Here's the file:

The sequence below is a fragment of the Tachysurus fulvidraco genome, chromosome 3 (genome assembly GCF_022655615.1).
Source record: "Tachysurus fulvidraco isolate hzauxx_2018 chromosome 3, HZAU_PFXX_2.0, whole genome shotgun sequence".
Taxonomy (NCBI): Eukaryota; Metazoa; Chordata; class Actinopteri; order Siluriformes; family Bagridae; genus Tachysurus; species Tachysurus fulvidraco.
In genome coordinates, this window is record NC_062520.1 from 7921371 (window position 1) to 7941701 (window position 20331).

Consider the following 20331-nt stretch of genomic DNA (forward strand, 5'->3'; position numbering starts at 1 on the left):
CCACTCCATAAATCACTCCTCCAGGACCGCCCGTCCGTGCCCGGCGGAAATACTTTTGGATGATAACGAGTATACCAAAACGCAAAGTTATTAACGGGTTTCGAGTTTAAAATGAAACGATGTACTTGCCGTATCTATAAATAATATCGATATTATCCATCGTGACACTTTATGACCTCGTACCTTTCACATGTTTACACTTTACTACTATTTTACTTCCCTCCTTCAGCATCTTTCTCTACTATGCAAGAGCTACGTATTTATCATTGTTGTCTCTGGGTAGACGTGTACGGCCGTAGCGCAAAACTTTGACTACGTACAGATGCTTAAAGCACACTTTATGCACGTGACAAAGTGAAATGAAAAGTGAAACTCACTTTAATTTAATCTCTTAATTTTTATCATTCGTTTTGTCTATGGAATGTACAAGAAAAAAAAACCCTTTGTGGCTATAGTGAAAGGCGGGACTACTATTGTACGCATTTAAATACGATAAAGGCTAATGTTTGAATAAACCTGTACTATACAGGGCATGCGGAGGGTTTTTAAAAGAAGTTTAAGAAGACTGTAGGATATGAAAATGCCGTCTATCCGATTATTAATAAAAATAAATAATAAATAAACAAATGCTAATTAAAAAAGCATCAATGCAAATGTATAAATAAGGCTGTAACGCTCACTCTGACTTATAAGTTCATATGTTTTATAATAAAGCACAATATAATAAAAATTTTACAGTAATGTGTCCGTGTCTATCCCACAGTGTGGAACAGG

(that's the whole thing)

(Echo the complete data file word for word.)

The sequence below is a fragment of the Tachysurus fulvidraco genome, chromosome 3 (genome assembly GCF_022655615.1).
Source record: "Tachysurus fulvidraco isolate hzauxx_2018 chromosome 3, HZAU_PFXX_2.0, whole genome shotgun sequence".
Taxonomy (NCBI): Eukaryota; Metazoa; Chordata; class Actinopteri; order Siluriformes; family Bagridae; genus Tachysurus; species Tachysurus fulvidraco.
In genome coordinates, this window is record NC_062520.1 from 7921371 (window position 1) to 7941701 (window position 20331).

Consider the following 20331-nt stretch of genomic DNA (forward strand, 5'->3'; position numbering starts at 1 on the left):
CCACTCCATAAATCACTCCTCCAGGACCGCCCGTCCGTGCCCGGCGGAAATACTTTTGGATGATAACGAGTATACCAAAACGCAAAGTTATTAACGGGTTTCGAGTTTAAAATGAAACGATGTACTTGCCGTATCTATAAATAATATCGATATTATCCATCGTGACACTTTATGACCTCGTACCTTTCACATGTTTACACTTTACTACTATTTTACTTCCCTCCTTCAGCATCTTTCTCTACTATGCAAGAGCTACGTATTTATCATTGTTGTCTCTGGGTAGACGTGTACGGCCGTAGCGCAAAACTTTGACTACGTACAGATGCTTAAAGCACACTTTATGCACGTGACAAAGTGAAATGAAAAGTGAAACTCACTTTAATTTAATCTCTTAATTTTTATCATTCGTTTTGTCTATGGAATGTACAAGAAAAAAAAACCCTTTGTGGCTATAGTGAAAGGCGGGACTACTATTGTACGCATTTAAATACGATAAAGGCTAATGTTTGAATAAACCTGTACTATACAGGGCATGCGGAGGGTTTTTAAAAGAAGTTTAAGAAGACTGTAGGATATGAAAATGCCGTCTATCCGATTATTAATAAAAATAAATAATAAATAAACAAATGCTAATTAAAAAAGCATCAATGCAAATGTATAAATAAGGCTGTAACGCTCACTCTGACTTATAAGTTCATATGTTTTATAATAAAGCACAATATAATAAAAATTTTACAGTAATGTGTCCGTGTCTATCCCACAGTGTGGAACAGG